The Pentagon referred to a background briefing Thursday by a senior defense official when asked about Turner’s remarks.
In that briefing, the defense official was asked whether the balloon was trying to collect intelligence on siloed nuclear weapons in Montana. “Yes, so clearly the intent of this balloon is for surveillance,” the official said. “And so the current flight path does carry it over a number of sensitive sites.”
"But we know exactly where this balloon is, exactly what it is passing over. And we are taking steps to be extra-vigilant so that we can mitigate any foreign intelligence risk, the official said.
A Turner spokesperson said Tuesday that the congressman could not comment further on the specifics of where the balloon traveled and what it surveilled but referred to remarks Turner made on NBC’s “Meet the Press With Chuck Todd” on Sunday.
On that show, Turner criticized the Biden administration for waiting too long to shoot down the balloon, describing it as “sort of like tackling the quarterback after the game is over.”
“The satellite had completed its mission. This should never have been allowed to enter the United States, and it never should have been allowed to complete its mission,” Turner said.
The White House has said Biden waited until the balloon – described as the size of three buses – was over water before shooting it down to prevent anyone from being injured or killed by the debris.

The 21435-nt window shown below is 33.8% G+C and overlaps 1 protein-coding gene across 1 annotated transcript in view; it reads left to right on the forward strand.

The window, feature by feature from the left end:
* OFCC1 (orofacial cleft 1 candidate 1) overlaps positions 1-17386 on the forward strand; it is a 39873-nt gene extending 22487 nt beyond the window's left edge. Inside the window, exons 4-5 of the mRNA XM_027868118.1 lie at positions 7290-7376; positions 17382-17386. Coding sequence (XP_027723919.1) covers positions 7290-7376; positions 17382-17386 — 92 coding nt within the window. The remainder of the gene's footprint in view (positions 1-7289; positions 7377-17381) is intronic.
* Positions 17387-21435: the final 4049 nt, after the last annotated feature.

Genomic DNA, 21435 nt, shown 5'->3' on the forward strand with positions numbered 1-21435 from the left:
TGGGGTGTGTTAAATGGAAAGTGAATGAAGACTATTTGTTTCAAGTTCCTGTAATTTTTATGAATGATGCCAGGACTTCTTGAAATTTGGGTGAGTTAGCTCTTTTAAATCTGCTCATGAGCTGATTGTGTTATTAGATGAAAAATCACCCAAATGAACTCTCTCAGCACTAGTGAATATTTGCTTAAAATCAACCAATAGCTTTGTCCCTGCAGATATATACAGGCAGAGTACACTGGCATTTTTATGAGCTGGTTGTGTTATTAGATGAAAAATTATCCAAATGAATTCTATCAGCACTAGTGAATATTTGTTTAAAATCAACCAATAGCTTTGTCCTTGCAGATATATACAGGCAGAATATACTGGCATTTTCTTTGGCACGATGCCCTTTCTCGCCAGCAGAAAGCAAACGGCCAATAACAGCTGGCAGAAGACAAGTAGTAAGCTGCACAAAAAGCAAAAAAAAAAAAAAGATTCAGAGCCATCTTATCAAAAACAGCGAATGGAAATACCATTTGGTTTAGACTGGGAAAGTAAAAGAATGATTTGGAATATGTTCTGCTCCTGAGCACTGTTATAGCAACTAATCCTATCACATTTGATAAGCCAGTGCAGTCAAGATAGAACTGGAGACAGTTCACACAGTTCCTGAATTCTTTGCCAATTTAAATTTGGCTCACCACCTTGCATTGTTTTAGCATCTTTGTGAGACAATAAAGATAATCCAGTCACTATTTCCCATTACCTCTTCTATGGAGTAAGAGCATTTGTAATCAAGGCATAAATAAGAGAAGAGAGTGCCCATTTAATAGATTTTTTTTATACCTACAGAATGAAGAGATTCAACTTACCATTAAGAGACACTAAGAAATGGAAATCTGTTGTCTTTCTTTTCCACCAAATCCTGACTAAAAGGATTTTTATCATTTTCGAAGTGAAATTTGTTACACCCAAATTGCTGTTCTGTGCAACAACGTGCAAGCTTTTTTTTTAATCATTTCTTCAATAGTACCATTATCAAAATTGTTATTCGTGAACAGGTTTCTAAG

And Biden directed the military to "ensure we protected all sensitive sites from collection, which was straightforward because we could track the path of the balloon and ensure no activities or sensitive unencrypted (communications) would be conducted in its vicinity," White House spokesman John Kirby said. "At the same time, we turned the tables on China and collected against the balloon so that we would learn more about China’s capabilities and tradecraft."
U.S. Northern Command commander Air Force Gen. Glen VanHerck said Monday that the balloon itself was 200 feet tall and that its surveillance payload was about the size of a regional commercial aircraft and weighed about 2,000 pounds. Its size and weight fed into the decision to wait until the balloon was over water to shoot it down, VanHerck said.
But Turner said that decision jeopardized national security, despite the Biden administration's assurances that it was taking steps to cover up sensitive facilities as the balloon made its way west to east.
The balloon, with its high-tech payload of surveillance devices, “didn`t go and look at the Grand Canyon. They went and looked at our nuclear weapons sites and the missile defense sites throughout the country," Turner said.
Also Tuesday, the Navy released its first photos of its balloon recovery effort and said it was being led by its Explosive Ordnance Disposal Group 2 off Myrtle Beach, South Carolina. Military officials described the mission as an extensive operation that included the use of underwater drones, warships and inflatable vessels, according to a release from the Navy.
Some of the photos, taken Sunday, show naval operators from the Navy explosive team pulling debris from the balloon onto a boat, including huge swaths of white fabric. The Navy said the debris is being taken to an FBI laboratory in Quantico, Virginia, for analysis.
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This article originally appeared on USA TODAY: Chinese spy balloon went over key military sites sites, lawmaker says